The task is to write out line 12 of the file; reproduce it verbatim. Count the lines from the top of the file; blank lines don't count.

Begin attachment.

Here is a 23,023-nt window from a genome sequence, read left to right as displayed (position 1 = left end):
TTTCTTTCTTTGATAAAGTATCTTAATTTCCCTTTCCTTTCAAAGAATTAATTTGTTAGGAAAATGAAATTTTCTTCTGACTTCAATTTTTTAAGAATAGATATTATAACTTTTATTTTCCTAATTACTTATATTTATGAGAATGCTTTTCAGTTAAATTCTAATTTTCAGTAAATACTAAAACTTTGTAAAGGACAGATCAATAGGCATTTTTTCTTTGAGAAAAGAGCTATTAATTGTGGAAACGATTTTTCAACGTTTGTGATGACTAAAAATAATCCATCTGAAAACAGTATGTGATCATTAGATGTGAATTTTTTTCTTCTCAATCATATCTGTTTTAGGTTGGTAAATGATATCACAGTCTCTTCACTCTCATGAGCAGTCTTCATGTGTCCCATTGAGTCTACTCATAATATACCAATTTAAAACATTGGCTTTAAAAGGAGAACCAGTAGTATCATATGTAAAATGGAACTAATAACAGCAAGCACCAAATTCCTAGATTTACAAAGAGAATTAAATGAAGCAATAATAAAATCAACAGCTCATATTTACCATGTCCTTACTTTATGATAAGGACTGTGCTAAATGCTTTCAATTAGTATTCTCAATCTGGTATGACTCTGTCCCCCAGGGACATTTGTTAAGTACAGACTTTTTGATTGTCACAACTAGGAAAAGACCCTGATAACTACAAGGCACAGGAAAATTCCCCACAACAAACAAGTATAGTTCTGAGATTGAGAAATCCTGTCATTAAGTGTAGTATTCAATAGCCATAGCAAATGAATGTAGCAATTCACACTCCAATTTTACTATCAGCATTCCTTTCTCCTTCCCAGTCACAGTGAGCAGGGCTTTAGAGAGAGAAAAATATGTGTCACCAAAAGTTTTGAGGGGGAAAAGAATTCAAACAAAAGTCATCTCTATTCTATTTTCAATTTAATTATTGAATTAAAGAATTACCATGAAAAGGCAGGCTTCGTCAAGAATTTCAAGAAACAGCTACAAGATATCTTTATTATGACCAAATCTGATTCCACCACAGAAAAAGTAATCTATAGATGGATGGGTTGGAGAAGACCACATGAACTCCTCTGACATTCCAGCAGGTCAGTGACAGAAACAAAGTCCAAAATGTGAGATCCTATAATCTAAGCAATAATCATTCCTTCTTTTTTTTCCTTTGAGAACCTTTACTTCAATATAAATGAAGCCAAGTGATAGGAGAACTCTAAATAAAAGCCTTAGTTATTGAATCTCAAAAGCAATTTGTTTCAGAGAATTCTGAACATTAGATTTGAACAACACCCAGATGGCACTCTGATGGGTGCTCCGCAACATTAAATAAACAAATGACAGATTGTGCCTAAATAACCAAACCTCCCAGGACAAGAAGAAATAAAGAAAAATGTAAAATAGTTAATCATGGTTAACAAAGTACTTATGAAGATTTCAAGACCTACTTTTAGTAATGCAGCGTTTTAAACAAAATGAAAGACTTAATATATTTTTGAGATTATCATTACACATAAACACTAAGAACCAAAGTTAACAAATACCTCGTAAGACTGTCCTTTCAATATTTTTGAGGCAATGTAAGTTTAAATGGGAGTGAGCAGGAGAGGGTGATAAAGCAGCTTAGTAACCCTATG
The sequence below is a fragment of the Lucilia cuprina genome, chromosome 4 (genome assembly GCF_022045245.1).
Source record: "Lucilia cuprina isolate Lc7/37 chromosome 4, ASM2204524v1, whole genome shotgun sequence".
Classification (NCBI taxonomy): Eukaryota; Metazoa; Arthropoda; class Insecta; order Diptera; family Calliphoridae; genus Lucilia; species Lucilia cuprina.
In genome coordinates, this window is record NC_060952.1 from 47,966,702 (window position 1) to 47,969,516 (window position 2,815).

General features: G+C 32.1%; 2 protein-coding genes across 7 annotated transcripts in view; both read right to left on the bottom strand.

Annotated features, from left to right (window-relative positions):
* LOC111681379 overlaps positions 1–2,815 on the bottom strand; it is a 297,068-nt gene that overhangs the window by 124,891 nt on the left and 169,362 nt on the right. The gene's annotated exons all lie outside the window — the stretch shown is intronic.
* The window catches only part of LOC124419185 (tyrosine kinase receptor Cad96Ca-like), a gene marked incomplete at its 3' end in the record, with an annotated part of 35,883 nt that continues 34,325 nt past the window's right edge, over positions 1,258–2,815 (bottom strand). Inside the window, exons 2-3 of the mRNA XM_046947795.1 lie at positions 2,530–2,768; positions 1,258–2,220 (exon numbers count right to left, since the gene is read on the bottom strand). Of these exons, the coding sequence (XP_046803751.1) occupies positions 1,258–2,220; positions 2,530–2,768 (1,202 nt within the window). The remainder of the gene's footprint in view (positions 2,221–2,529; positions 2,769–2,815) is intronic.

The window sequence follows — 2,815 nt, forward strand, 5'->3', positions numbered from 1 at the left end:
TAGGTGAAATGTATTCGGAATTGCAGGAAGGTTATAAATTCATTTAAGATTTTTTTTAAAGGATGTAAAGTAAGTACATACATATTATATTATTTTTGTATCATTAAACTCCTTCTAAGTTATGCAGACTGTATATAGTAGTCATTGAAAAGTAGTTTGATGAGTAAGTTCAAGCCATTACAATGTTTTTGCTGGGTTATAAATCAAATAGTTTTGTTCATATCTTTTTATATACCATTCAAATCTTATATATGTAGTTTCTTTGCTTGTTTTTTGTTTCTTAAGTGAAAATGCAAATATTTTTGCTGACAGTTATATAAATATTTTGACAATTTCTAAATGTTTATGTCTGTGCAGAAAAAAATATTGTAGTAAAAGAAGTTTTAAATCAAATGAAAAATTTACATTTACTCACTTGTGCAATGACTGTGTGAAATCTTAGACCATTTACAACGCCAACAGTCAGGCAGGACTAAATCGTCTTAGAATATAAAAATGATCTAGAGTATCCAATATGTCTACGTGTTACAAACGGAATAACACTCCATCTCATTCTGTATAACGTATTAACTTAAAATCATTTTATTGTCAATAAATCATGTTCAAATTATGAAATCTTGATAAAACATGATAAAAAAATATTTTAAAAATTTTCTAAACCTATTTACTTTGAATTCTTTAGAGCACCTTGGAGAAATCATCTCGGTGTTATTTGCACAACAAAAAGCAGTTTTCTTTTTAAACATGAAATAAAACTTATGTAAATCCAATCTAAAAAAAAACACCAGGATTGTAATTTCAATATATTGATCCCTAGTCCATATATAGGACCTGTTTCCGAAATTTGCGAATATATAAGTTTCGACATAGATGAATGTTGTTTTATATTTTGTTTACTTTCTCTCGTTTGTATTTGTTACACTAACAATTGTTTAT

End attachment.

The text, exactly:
TAGGTGAAATGTATTCGGAATTGCAGGAAGGTTATAAATTCATTTAAGATTTTTTTTAAAGGATGTAAAGTAAGTACATACATATTATATTATTTTTGTATCATTAAACTCCTTCTAAGTTATGCAGACTGTATATAGTAGTCATTGAAAAGTAGTTTGATGAGTAAGTTCAAGCCATTACAATGTTTTTGCTGGGTTATAAATCAAATAGTTTTGTTCATATCTTTTTATATACCATTCAAATCTTATATATGTAGTTTCTTTGCTTGTTTTTTGTTTCTTAAGTGAAAATGCAAATATTTTTGCTGACAGTTATATAAATATTTTGACAATTTCTAAATGTTTATGTCTGTGCAGAAAAAAATATTGTAGTAAAAGAAGTTTTAAATCAAATGAAAAATTTACATTTACTCACTTGTGCAATGACTGTGTGAAATCTTAGACCATTTACAACGCCAACAGTCAGGCAGGACTAAATCGTCTTAGAATATAAAAATGATCTAGAGTATCCAATATGTCTACGTGTTACAAACGGAATAACACTCCATCTCATTCTGTATAACGTATTAACTTAAAATCATTTTATTGTCAATAAATCATGTTCAAATTATGAAATCTTGATAAAACATGATAAAAAAATATTTTAAAAATTTTCTAAACCTATTTACTTTGAATTCTTTAGAGCACCTTGGAGAAATCATCTCGGTGTTATTTGCACAACAAAAAGCAGTTTTCTTTTTAAACATGAAATAAAACTTATGTAAATCCAATCTAAAAAAAAACACCAGGATTGTAATTTCAATATATTGATCCCTAGTCCATATATAGGACCTGTTTCCGAAATTTGCGAATATATAAGTTTCGACATAGATGAATGTTGTTTTATATTTTGTTTACTTTCTCTCGTTTGTATTTGTTACACTAACAATTGTTTAT